I. Buildings Integral to the Former Life and/or Persecution of Jews in Hamburg - Neustadt/St. Pauli.
The statue of Heinrich Heine stands on the Mönckebergstraße side of the Rathausmarkt (town hall square) as though it has always stood there. However, it was a long odyssey that secured Heinrich Heine a place on the Rathausmarkt and, like Homer's Odyssey, the journey began in Greece. The renown Empress Elisabeth of Austria (Sissi) possessed a summer residence on the island of Corfu. Here she erected the Heine statue she had commissioned from the Danish sculptor Ludvig Hasselriis, perforce, while anti-Semitism in Heine's place of birth, Düsseldorf, prevented it being erected there as planned. Following the assassination of the empress in 1898, Kaiser Wilhelm II inherited the residence on Corfu, which he readily accepted, but was unwilling to retain the statue of the "Schmutzfink in deutschen Dichterwald" ("muckraker among German poets"). Heine's publisher, Julius Campe, brought it to Hamburg but the city rejected the statue, allegedly while it was "second-hand". Campe erected the statue in his own garden in Spitalerstraße. It was repeatedly bedaubed and damaged there.
The city did not feel responsible for the protection of the statue while it stood on private land. Later, the statue was stored in a cellar. Finally, in 1927, the mayor of Altona, Max Brauer, gave the statue sanctuary in Donners Park. In 1933, the Nazis came to power and the Heine statue once again became a bone of contention. In 1939, shortly before the outbreak of war, Campe's daughter departed Hamburg, with the statue in a lorry, to settle in Toulon with her French husband. Heine was to be given a dignified and peaceful spot in a park there. The outbreak of war prevented this. The statue survived the war, and the German occupation of France, in a crate, forgotten until 1956, when it was re-erected.
In 1912, Hugo Lederer created another Heine statue for Hamburg. The opposition to this statue was also so strong that initially it could only be erected on private ground. It was not until 1926 that this statue was erected in the Stadtpark. It stood there until 1933 when the Nazis tore it down, and had it melted down during the war.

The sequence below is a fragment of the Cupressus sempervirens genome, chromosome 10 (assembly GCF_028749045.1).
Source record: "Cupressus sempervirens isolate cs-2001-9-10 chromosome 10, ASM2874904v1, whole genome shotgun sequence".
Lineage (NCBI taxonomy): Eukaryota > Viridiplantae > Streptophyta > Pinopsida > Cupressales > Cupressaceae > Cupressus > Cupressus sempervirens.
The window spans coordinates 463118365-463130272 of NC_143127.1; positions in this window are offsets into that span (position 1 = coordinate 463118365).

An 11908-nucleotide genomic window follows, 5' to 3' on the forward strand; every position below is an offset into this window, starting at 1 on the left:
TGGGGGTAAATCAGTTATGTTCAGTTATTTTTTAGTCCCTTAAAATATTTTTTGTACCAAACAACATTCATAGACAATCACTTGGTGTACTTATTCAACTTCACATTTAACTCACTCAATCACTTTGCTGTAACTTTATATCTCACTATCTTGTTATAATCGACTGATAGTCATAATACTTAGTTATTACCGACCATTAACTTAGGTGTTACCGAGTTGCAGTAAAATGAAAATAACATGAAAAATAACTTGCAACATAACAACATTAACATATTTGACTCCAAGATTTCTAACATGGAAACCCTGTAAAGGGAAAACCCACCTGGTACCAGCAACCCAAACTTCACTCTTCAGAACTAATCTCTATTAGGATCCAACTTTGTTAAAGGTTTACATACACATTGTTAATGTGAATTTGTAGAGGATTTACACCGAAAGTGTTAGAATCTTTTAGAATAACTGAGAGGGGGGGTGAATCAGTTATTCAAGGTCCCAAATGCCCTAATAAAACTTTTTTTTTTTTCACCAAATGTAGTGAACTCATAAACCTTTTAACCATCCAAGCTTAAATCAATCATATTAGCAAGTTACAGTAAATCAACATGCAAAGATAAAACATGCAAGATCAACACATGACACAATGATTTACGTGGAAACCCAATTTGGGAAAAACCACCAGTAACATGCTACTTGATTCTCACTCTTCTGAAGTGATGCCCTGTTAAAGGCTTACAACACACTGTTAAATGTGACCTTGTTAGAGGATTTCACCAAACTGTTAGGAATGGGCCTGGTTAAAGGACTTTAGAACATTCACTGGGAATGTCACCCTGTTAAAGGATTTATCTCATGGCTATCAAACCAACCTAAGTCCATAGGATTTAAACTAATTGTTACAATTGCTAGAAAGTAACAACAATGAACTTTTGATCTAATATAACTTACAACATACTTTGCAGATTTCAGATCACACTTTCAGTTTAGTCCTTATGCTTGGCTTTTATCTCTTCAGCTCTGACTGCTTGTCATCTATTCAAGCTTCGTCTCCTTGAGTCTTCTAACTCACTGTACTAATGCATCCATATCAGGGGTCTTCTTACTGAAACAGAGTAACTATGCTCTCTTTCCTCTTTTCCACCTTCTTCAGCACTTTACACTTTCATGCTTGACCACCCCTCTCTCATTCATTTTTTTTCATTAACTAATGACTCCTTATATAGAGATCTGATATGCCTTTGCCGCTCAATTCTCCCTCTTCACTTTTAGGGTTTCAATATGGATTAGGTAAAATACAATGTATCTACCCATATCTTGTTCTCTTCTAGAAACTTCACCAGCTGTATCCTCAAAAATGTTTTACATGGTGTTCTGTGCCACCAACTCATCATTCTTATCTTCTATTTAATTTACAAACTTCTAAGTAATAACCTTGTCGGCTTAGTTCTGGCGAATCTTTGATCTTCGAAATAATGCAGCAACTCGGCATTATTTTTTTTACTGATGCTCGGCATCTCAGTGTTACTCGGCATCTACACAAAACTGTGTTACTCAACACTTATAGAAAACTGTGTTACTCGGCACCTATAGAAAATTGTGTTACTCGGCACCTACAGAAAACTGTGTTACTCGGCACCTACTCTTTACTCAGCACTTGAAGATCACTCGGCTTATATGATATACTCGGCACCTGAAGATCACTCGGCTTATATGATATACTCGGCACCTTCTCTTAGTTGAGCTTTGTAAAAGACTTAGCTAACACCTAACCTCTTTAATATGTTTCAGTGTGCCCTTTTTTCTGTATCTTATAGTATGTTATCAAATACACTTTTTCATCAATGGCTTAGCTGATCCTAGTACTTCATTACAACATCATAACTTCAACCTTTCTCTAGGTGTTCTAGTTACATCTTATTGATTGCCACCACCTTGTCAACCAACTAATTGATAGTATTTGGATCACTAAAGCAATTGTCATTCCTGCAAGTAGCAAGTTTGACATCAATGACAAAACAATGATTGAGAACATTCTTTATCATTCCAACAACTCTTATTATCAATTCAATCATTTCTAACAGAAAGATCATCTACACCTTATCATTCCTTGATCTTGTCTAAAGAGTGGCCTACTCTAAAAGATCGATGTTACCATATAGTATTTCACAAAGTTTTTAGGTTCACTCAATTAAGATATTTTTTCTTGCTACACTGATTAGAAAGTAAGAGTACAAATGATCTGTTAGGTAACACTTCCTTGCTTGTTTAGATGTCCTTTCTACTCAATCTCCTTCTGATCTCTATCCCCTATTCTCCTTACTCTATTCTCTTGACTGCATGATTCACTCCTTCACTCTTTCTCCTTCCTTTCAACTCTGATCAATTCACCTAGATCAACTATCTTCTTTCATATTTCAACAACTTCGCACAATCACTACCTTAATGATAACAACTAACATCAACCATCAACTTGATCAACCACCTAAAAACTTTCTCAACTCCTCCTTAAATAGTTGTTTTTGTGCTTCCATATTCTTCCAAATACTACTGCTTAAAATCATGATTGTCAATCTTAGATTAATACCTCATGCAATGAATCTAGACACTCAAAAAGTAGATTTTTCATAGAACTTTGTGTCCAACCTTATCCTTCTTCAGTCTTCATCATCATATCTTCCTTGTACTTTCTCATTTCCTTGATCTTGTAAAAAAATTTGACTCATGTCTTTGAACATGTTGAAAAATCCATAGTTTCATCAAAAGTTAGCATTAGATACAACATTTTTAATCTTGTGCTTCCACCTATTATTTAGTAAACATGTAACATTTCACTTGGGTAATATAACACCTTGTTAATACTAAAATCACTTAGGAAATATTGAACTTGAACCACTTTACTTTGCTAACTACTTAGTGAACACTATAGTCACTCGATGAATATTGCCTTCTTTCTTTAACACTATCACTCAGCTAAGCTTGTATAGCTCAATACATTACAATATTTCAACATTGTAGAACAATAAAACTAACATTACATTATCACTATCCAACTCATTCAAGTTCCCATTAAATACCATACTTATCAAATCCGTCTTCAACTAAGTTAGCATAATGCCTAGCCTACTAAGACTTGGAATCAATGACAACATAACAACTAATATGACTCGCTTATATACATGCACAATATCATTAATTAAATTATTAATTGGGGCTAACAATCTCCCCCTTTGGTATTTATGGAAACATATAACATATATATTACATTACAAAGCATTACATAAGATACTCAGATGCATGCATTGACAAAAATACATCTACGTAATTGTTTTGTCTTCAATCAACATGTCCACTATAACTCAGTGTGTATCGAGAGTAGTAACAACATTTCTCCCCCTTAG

In the 1950s people recalled the existance of this statue, but it took more than two decades before the Hamburg authorities could be persuaded, by committed citizens, to honour the poet. Fortunately, there was a small model of Lederer's statue in existence. A new Heine statue was fashioned from this model, and, in 1982, was erected in the Rathausmarkt. After the unveiling of the statue the renown Jewish writer Arie Goral-Sternheim wrote: "Dieses Heine-Denkmal ist ein nicht hoch genug einzuschätzender Beitrag zur Überwindung der vergangenheitsbelasteten, unbewältigten Gegenwart." ("This Heine statue is a positive contribution to the surmounting of the iniquities of the past, that cannot be praised highly enough.")
The destruction of the original statue, and the 1933 burning of books, by the Nazis, Heine's books also landing on the pyre, are recalled in relief on the base of the statue.
The shy young Heinrich from Düsseldorf also had problems with the Hamburg temperament. He wrote to a friend, "Ich lebe hier ganz isoliert." ("I live completely isolated here"). This was perhaps somewhat exaggerated as he had access his uncle Salomon's extensive society. In his magnificent villa in Elbchaussee, Salomon Heine was host to such prominent guests as fieldmarshal Blücher. Heinrich generally remained in the background, playing the uncomfortable role of the poor relative. Later, he wrote commending Hamburg, that the customs were English and the food "excellent".
Salomon Heine then sponsored his nephew Heinrich to study law in Berlin and Göttingen. Unlike his uncle, he became a baptised Christian, with the view of acquiring a position. This isolated him from both Christians and Jews. "Kaum bin ich getauft, so werede ich als Jude verschrien ... jetzt bei Christ und Jude verhaßt ... ich bereue." ("Scarcely am I baptised than I am a notorious Jew ... I am now hated by both Christian and Jew ... I regret my action"). He unsucessfully applied for a position in Prussia, and later as a lawyer in Hamburg. He lived with his parents in Lüneburg at first, and then, with support from his uncle Salomon, made journeys to England and Italy. In 1830, he moved to Hamburg for a year but found no prospect of a job there. He finally moved to Paris to become a world famous poet.
He occasionally visited Hamburg mainly to persuade his uncle Salomon to continue his financial support. The acquisition of fame as a poet brought financial reward with it, mainly attributable to his Hamburg publisher Julius Campe. He married Mathilde, whose given name was Crescentia, in Paris. She was a shoe seller and suffered terribly through Heinrich wanting to turn her into a cosmopolitan lady. She defended herself with violent outbursts of temperament.
She won the affection of Salomon Heine who visited them in Paris, and was included in the financial support already received by Heinrich. In 1844, Heinrich Heine once again travelled to Hamburg from which arose his most famous book: "Deutschland. Ein Wintermärchen". In 1848, he was taken ill with an agonizing condition of the spinal chord that confined him to his "deathbed". He died on 17th February 1856 following this long illness.
Entrance Hall of the Rathaus (Town Hall):
This action took place without it being reported in the press.